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Brush controversy burns out

City happy with village burning precautions

Feb. 20, 2013

City of Delafield - City officials say they are happy with how the Village of Hartland conducted brush burning in the Hartland marsh during the past two weeks.

City Administrator Tom Hafner said he witnessed some of the burning. He said village officials took steps to prevent phosphorus and other pollutants from reaching the Bark River and eventually reaching Lake Nagawicka.

Council members Tim Aicher and Lynn Morrison expressed concerns about pollution resulting from the burnings at a Common Council meeting two weeks ago.

The Common Council unanimously approved sending aletter to Hartland village officialsexpressing city officials' concerns about the project.

The village has been burning hundreds of brush piles scattered through the marsh in an effort to help the Ice Age Alliance transfer land it owns into the marsh to a local or state government agency with resources to adequately protect the area from invasive species.

The 200 acres of marsh is owned by three parties. The trail alliance owns about 132 acres, the Village of Hartland owns 81 acres and the Waukesha County Land Conservancy owns about 28 acres.

The brush cuttings had accumulated over the years after volunteers spent weekends cutting down buckthorn, pulling garlic mustard and trying to maintain the natural condition of the marsh and river.

Hafner said the individual brush piles that were burned were far enough apart and sufficiently surrounded by marshundergrowth that any release of nitrogen or phosphorus was under control and not large enough to be harmful to the river and lake.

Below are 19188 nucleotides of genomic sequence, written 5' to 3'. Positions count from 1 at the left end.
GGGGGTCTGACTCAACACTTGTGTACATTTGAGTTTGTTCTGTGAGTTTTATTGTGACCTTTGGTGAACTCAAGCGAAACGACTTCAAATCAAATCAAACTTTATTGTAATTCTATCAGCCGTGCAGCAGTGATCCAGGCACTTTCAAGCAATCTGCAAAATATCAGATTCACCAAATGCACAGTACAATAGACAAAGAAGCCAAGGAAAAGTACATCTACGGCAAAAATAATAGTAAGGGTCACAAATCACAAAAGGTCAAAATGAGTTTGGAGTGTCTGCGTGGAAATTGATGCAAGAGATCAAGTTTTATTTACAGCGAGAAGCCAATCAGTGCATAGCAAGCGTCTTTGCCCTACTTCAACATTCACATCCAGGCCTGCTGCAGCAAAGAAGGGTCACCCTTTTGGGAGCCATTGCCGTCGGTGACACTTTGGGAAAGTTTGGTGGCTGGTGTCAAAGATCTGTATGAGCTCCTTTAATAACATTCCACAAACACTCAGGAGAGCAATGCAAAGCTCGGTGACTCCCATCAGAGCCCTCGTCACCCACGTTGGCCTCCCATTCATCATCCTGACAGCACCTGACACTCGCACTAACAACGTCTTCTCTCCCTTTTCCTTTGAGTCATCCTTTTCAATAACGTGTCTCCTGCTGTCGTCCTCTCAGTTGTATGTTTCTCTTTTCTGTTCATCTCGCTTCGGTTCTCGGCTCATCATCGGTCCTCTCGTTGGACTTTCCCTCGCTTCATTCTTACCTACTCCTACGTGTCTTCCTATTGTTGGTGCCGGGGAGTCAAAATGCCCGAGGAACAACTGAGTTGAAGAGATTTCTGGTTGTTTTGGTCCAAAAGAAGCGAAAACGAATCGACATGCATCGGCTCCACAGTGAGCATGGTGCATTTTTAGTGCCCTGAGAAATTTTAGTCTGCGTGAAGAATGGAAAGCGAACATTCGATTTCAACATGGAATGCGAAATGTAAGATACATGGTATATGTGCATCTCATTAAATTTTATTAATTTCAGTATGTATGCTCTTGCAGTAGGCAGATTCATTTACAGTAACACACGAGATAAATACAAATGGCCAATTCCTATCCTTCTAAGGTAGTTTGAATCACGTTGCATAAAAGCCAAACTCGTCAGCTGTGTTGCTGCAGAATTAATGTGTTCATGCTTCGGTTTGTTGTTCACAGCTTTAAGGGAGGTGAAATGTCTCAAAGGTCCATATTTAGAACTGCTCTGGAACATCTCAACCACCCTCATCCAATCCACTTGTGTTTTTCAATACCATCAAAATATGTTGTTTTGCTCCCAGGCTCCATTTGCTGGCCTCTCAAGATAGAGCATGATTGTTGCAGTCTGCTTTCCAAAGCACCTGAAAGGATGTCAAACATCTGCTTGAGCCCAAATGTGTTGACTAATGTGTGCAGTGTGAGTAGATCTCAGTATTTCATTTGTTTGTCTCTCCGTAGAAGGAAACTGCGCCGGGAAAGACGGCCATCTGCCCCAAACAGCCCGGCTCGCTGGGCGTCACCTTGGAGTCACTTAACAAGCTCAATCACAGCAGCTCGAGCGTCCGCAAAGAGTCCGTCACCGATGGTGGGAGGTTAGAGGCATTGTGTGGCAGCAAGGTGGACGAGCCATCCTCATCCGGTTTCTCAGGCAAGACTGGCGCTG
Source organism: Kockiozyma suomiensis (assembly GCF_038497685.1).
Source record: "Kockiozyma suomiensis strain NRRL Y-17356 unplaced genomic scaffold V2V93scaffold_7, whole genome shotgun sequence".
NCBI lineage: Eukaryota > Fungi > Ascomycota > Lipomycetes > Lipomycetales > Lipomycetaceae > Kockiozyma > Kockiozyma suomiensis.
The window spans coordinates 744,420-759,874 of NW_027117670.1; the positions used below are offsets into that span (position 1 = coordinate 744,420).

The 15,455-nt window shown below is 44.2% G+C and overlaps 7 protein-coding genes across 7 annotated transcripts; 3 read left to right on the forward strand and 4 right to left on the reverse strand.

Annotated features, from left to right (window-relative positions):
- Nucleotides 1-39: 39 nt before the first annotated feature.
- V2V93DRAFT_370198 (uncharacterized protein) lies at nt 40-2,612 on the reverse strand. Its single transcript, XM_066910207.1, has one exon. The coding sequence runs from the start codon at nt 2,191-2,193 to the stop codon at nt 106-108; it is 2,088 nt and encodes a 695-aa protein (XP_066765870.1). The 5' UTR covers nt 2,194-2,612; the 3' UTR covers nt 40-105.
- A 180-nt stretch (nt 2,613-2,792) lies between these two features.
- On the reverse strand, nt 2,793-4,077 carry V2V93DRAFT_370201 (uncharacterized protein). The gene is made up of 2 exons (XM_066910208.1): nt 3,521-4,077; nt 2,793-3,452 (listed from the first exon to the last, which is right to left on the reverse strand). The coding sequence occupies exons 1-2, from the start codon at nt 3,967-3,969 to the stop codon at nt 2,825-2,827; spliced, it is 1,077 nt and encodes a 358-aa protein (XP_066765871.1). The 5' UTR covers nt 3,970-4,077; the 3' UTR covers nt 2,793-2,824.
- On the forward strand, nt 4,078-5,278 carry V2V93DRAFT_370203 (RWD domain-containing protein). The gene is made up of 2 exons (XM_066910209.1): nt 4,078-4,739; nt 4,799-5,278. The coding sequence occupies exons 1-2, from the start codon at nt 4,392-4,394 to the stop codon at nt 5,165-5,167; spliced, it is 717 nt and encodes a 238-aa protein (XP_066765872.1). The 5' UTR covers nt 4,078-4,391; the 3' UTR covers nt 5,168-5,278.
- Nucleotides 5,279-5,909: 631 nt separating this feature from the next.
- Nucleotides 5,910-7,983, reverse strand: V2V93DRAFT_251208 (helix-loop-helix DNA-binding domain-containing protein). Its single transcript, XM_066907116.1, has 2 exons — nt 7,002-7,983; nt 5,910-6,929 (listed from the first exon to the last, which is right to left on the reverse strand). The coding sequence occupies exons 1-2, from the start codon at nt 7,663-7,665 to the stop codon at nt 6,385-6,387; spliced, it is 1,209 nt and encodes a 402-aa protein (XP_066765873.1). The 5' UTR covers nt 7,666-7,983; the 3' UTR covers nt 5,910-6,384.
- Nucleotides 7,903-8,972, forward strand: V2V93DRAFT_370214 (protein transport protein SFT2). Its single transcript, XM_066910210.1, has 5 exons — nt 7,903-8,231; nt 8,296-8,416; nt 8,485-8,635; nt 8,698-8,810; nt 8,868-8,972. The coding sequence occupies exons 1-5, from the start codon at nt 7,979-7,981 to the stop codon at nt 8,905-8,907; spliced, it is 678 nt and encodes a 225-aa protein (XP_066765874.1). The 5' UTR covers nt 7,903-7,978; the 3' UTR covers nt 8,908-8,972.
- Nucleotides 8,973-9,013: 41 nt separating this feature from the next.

However, Morrison said she would have preferred that the village notify the city in advance of the burning.

"I hope that whenever we do anything that has the potential to affect our neighbors downstream, we shown them the courtesy of telling them in advance and explaining to them what we plan do," Morrison said.

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Weekend Happenings

Featured this week:  

Knights of Columbus Fish Fry: 4:30 p.m. Feb. 12, St. Jerome Catholic Church, 995 S. Silver Lake St., Oconomowoc. The buffet style fish fry includes both baked and fried cod with French fries, German and American potato salad, coleslaw, rye bread, grilled cheese sandwiches, four-bean salad, and coffee and milk. Soda, beer and desserts are available for an additional cost. Carryout available: Call 569-3032 from 4:30 p.m. to 7 p.m. $5-$9

“Not Now Darling”: through Feb. 14, Lake Country Playhouse, 221 E. Capitol Drive, Hartland. www.lakecountryplayhousewi.org, (262) 367-4697

Hot Tango: 7 p.m. Feb. 12-13, Oconomowoc Arts Center, 641 E. Forest St., Oconomowoc. Accordion sensation Stas Venglevski, pairs up with Rosa Borisova on cello, Mark Carlstein on piano, and Joe Ketchum on violin offering classical and jazz elements of the traditional tango. Dinner option available. $15-$40.

 

K2 Valentine’s Piano Concert: 3 p.m. Feb. 14, Fox River Congregational Church, N34 W23575 Capitol Drive, Pewaukee. K2 stands for Kostia and Kostia the world-renowned musicians of the same name. Both considered prodigies of their time, the two pianists hail from St. Petersburg, Russia and are playing a free concert in order to help collect food items for the local food pantry in Pewaukee. Traditional Russian teas and cookies will be offered for a nominal fee. 

All weekend happenings

 

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